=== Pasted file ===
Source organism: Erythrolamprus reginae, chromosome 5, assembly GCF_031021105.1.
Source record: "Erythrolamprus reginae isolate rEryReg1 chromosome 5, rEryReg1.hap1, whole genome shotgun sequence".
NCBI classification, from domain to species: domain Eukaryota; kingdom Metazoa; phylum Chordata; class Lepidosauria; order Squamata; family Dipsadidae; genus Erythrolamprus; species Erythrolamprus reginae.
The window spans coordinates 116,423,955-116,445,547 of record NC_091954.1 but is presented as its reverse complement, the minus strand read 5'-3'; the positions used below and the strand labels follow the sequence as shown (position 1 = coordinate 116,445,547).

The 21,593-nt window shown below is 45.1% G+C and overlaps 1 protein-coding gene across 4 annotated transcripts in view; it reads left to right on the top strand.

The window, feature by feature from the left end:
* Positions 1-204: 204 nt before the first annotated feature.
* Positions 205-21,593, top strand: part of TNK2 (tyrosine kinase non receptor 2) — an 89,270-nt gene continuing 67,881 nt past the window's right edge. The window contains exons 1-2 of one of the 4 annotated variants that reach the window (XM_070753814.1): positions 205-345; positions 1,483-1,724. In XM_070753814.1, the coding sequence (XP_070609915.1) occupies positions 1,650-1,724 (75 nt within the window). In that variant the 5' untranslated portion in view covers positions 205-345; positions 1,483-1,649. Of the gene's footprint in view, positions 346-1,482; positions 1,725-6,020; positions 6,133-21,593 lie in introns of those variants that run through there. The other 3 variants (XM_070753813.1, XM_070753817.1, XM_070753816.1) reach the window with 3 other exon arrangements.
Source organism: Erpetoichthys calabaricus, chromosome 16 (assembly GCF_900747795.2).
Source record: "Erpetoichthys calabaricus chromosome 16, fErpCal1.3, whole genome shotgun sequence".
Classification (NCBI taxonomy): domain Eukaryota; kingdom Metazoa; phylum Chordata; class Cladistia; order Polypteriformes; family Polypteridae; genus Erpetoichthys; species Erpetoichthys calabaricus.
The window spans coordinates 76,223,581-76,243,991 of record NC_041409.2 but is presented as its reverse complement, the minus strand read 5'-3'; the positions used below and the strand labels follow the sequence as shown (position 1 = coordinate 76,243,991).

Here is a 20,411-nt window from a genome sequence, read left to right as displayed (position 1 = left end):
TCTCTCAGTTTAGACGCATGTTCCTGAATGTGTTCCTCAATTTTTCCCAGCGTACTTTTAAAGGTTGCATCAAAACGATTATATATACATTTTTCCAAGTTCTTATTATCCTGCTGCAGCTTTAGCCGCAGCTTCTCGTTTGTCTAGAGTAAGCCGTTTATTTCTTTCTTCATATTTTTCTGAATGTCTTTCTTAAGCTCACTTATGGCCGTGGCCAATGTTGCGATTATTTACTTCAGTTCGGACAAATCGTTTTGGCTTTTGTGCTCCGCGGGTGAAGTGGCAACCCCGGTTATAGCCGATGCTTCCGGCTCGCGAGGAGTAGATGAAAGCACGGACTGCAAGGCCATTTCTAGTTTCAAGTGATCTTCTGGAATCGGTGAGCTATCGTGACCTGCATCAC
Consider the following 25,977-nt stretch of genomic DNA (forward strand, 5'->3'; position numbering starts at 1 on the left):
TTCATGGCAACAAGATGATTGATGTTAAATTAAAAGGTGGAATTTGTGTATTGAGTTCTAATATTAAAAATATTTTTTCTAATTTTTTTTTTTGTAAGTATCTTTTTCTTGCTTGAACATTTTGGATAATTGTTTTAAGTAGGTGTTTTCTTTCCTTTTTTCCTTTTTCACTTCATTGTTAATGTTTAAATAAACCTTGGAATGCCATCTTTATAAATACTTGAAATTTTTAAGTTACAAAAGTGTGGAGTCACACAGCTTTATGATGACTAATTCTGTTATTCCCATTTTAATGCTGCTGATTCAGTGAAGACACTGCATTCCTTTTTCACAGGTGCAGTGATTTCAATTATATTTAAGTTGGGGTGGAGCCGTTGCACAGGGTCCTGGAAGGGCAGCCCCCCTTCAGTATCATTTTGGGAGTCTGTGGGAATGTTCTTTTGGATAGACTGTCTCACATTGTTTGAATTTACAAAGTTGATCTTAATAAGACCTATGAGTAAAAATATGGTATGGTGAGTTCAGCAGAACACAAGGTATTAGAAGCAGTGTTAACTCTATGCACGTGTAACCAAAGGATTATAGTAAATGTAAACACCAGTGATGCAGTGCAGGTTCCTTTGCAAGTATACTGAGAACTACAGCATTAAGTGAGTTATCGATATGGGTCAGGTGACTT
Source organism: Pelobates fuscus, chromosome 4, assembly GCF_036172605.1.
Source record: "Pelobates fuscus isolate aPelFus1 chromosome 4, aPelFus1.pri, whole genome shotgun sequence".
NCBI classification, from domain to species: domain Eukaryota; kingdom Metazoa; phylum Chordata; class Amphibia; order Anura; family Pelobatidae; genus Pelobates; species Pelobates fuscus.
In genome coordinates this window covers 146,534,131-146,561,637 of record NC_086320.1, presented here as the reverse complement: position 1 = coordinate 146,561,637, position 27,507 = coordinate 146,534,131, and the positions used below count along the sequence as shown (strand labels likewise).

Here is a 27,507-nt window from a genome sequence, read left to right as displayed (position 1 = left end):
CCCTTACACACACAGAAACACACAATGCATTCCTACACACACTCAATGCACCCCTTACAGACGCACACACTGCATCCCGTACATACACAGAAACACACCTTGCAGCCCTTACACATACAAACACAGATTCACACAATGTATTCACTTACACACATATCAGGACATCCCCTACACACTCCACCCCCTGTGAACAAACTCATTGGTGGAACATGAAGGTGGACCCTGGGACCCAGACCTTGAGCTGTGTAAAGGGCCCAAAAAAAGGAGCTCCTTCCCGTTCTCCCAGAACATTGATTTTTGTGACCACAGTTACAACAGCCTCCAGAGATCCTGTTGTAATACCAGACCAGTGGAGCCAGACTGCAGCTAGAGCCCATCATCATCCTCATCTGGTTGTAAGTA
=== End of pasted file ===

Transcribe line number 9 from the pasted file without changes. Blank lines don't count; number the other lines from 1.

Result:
Source organism: Erpetoichthys calabaricus, chromosome 16 (assembly GCF_900747795.2).